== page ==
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The Consequences of Insufficient Fidelity Bond Coverage in a 401(k) Plan

One common compliance issue that often slips through the cracks in retirement plan oversight is insufficient fidelity bond coverage. Many plan sponsors, particularly those dealing with micro and small 401(k) plans, often make this mistake. Although this may seem like a minor oversight, the ramifications can be severe and far-reaching.

An ERISA fidelity bond, also referred to as a fidelity bond, is a type of insurance that protects your retirement plan against losses caused by acts of fraud or dishonesty. ERISA- the Employee Retirement Income Security Act of 1974 - mandates this coverage, and the Department of Labor (DOL), through ERISA section 412, requires every fiduciary of an employee benefit plan to be covered.

Failure to maintain adequate bond coverage is a substantial compliance risk, as the IRS has identified this as one of the two most common compliance issues among plans. Some of the undesirable consequences of insufficient fidelity bond coverage in a 401(k) plan can include:

  1. DOL Audit Risk: Reporting an insufficient bond on the Form 5500, an annual report of employee benefit plan's financial conditions, investments, and operations can trigger a plan audit. This could reveal other compliance issues and potentially result in significant penalties or lawsuit.
  2. Personal Liability: Not having the required ERISA bond in place is a violation of ERISA law. Plan fiduciaries can also be held personally liable for losses that would have been otherwise covered by a fidelity bond.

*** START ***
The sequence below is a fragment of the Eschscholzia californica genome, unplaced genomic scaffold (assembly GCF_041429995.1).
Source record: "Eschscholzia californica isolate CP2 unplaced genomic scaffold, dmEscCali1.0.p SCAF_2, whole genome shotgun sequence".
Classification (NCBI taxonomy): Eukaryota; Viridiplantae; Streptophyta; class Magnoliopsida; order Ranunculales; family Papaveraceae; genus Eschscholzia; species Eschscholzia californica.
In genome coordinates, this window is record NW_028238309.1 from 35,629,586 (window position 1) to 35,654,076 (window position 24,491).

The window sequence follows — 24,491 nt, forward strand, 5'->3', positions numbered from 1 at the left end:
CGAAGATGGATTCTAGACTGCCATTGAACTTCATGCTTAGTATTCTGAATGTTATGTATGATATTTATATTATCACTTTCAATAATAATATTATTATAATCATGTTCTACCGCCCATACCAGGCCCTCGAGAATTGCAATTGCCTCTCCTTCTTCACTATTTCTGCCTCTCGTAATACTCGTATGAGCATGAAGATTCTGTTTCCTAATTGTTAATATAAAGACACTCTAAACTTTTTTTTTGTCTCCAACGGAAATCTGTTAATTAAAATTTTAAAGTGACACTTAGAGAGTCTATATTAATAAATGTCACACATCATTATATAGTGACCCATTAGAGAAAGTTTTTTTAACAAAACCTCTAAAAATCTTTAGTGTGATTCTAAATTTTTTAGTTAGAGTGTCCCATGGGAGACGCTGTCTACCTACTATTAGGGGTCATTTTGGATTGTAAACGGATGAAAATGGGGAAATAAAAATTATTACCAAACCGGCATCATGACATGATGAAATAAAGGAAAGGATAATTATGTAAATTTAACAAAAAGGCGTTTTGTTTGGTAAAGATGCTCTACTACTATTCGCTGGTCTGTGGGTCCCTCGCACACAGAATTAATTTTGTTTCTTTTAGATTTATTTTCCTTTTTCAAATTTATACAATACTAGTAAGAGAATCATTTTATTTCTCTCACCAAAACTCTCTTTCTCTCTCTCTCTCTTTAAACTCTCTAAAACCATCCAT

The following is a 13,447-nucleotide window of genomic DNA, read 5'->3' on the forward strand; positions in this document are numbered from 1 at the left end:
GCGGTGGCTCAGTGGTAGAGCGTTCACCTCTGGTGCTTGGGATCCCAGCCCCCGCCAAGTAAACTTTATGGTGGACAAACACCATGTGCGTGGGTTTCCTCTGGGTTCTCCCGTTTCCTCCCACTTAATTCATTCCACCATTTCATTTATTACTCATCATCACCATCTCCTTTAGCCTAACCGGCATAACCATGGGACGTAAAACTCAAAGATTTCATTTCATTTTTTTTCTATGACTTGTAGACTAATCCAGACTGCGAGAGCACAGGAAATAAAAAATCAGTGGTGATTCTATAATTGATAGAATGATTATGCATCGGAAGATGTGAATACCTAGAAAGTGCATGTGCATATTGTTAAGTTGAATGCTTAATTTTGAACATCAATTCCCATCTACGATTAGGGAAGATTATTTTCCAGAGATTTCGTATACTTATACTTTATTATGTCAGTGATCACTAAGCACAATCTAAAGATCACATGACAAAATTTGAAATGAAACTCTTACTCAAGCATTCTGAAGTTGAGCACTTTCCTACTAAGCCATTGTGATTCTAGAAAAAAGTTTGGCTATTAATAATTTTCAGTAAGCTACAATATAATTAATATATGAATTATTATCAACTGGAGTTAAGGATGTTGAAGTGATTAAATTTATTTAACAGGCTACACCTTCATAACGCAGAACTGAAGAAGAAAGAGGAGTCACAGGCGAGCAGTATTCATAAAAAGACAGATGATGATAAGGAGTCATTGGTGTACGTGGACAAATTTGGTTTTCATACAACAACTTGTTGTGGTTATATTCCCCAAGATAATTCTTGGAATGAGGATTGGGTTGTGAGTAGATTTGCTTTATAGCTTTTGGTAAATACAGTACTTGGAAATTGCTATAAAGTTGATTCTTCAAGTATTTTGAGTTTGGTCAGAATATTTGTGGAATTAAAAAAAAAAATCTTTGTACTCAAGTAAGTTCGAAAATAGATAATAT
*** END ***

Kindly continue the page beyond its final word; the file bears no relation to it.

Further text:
3. Legal Penalties: In some DOL cases, fines and imprisonment were the final outcomes for parties found guilty of breaching fiduciary duties.
  4. In case of a significant loss, your retirement plan may need a costly "CPA Audit."

When considering these adverse and impactful outcomes, ensuring ample fidelity bond coverage should be a top priority for all plan administrators.

Avoid getting caught up with inadequate coverage by regularly reviewing your plan. Bonding companies often offer multi-year coverage options that can save cost and provide peace of mind, knowing that your bond will remain compliant for its lifetime.

It's crucial to remember not just to protect the assets of the retirement plan but also yourself from personal liability. Consider complements to your ERISA bond like fiduciary liability coverage, which can protect your assets in case of an alleged fiduciary breach.

In the age of ever-evolving technology, it's also prudent to consider adding cyber liability coverage to ensure your company and plan are safeguarded from losses and expenses in the unfortunate event of a data breach.

If you navigate through the compliance maze meticulously and maintain diligent oversight of your plan's requirement, swift audits and devastating penalties can be confidently avoided. It's not just about securing the present; it's about insuring the future. In the realm of 401(k) management, errs on the side of caution always pay off.